Here’s our newest take on how to enjoy the old.
Quebec City is a glimmering slice of history, awash with French-Canadian charm. You’ll find everything you could want in one compact destination—museums, cobblestone streets, fabulous bars and restaurants, spectacular fall foliage, exciting street festivals in the summer, and one of the world’s largest winter carnivals, the Carnaval de Quebec. Walk around in Old Quebec, a UNESCO World Heritage Site, to give yourself a taste of Old World Europe closer to home, or explore the revitalized St.-Roch district to browse vintage shops. And you really can’t leave without trying the poutine. If your French is rusty, or nonexistent, rest assured: most locals can speak English. Just remember to bring your walking shoes. Allons-y!
Often referred to simply as the Château Frontenac, this historic hotel in Old Quebec was built in 1892 by the Canadian Pacific Railway Company. The elegant landmark is so beloved and well-known—it’s been visited by just about every head of state, including Winston Churchill—that it’s open to non-guests for tours. The hotel contains several high-end eating establishments, including the world-class Champlain Restaurant and a wine and cheese bar, and if you’re feeling an urge to get pampered, the Chateau du Spa is considered the city’s best. A two-hour pass is included with treatments, allowing access to the hotel’s pool and fitness center. A little taste of luxury on land? Never a bad thing.
Old Quebec is the perfect place to roam. Everything’s close, and everything’s charming, so planning ahead isn’t all that necessary. Vie Quebec, as the locals refer to it, is divided between Lower Town (La Basse Ville) and upper town (Haute-Ville); the latter was chosen by Samuel de Champlain, the founder of Quebec, in 1608, as the site for Fort Saint Louis. Start at the Château Frontenac and wander from there: learn about Quebec’s 11 aboriginal nations at the Musee de la Civilisation, browse antique stores on Rue St. Paul, take in the vast Notre-Dame de Québec Cathedral, or grab a bench and soak up the scene on Terrasse Dufferin. The Maison-Smith Cafe, steps away from the Church of Our Lady of Victories, the city’s oldest church, is a great spot for a casual bite—and if it’s local beer you’re after, hop on the ferry out of the Old Port for a very short, lovely boat ride to Corsaire Microbrasserie on Boulevard Guillaume-Couture.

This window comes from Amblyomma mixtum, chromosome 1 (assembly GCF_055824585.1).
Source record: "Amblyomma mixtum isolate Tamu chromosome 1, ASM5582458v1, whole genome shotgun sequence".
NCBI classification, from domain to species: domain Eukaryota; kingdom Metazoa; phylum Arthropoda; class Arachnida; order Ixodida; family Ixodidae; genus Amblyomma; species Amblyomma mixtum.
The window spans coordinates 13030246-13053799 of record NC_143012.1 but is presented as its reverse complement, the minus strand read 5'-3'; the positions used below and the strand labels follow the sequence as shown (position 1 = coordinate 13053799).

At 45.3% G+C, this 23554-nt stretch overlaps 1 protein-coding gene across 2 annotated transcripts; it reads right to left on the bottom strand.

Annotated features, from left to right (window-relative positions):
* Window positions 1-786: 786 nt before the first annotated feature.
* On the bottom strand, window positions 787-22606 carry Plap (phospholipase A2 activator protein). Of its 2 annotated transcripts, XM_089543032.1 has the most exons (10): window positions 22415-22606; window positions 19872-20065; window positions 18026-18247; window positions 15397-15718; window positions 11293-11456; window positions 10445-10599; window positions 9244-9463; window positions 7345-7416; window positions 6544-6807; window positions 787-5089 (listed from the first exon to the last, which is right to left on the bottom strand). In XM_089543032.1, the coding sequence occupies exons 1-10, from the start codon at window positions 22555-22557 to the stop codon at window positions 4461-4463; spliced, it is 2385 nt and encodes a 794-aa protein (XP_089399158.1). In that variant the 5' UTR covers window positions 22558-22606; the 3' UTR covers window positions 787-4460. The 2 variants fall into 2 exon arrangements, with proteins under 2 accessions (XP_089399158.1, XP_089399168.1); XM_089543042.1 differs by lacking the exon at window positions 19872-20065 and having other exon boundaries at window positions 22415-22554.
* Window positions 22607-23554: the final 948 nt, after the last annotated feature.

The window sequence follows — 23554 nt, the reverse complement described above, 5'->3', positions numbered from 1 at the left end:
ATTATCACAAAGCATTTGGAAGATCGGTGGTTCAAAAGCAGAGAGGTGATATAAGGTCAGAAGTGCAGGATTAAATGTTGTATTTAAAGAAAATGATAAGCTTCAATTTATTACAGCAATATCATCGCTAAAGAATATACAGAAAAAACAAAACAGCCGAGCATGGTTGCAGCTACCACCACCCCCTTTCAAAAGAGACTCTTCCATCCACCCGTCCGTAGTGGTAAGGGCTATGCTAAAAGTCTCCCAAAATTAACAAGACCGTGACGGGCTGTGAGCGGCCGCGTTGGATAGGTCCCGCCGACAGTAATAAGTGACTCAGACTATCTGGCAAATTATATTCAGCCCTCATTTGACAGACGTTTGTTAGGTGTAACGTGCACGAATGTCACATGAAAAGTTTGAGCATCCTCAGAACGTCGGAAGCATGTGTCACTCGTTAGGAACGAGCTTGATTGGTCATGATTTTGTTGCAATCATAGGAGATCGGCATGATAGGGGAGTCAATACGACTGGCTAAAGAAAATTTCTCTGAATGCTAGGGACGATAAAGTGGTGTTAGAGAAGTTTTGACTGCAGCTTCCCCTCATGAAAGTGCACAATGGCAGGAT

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If you’ve got a few hours to spare, be sure to check out the spectacular Montmorency Falls, one of the city’s most popular sites. It’s about a 10-15 minute drive from the Old City, or a 45 minute bus ride, and there are bike tours, too. Higher than Niagara Falls (though not as wide), and chock-full of activities like ziplining, cable cars, walking, and—in the winter—snowshoeing and ice climbing, there’s a little something here for everyone, with gorgeous views of the St. Lawrence River. When it gets really cold, the falls freeze, and the Parc de la Chute-Montmorency, open year-round, turns into a sparkling winter wonderland.
For a brisk combination of local history and, again, brilliant views of the city, head to La Citadelle de Québec. Tours of the Citadelle ($16 for adults), an active military garrison, last an hour and will guide you through its 300-year past—though tours are mostly outdoors, so this may be a destination to skip if you’d rather stay inside. La Citadelle de Quebec offers imposing architecture, and a museum whose permanent exhibit examines the history of the Royal 22e Régiment. If you’re in town between June 24 and September 1, your ticket will include a viewing of the Changing-of-the-Guard, a nearly 90-year-old tradition based on (you guessed it!) the Buckingham Palace custom by the same name. If you’re up for something spookier, in the summer the Citadelle also offers nighttime tours by lantern-light.
The Plains of Abraham are Quebec’s Central Park, so it’s well worth a visit. It’s the site of the 1759 French-British battle of the same name that decided the fate of North America, eventually influencing the founding of Canada. (The battle, which the British won, only lasted an hour.) Despite its bloody history, the Plains of Abraham refers to itself as an “oversized playground”—in the warmer months, you can enjoy the Plains’ lovely park and gardens and its trail for bikers and pedestrians; in the winter, there’s an ice skating rink and trails for walking, cross-country skiing, and snowshoeing (skis and show shoes can be rented at the park). And if you want to get a thoughtful take on the Seven Years’ War, the Plains of Abraham Museum, open daily until 5:30 p.m., is a great place to dig in.
Immerse yourself in a sea of orange, red and yellow as you sail to the majestic port cities of New England and QuebecSee More
A day on a Seabourn ship offers delightful diversions for activity or relaxation. Greet the sun for an on-deck yoga stretch, or roll over and snooze until later.See More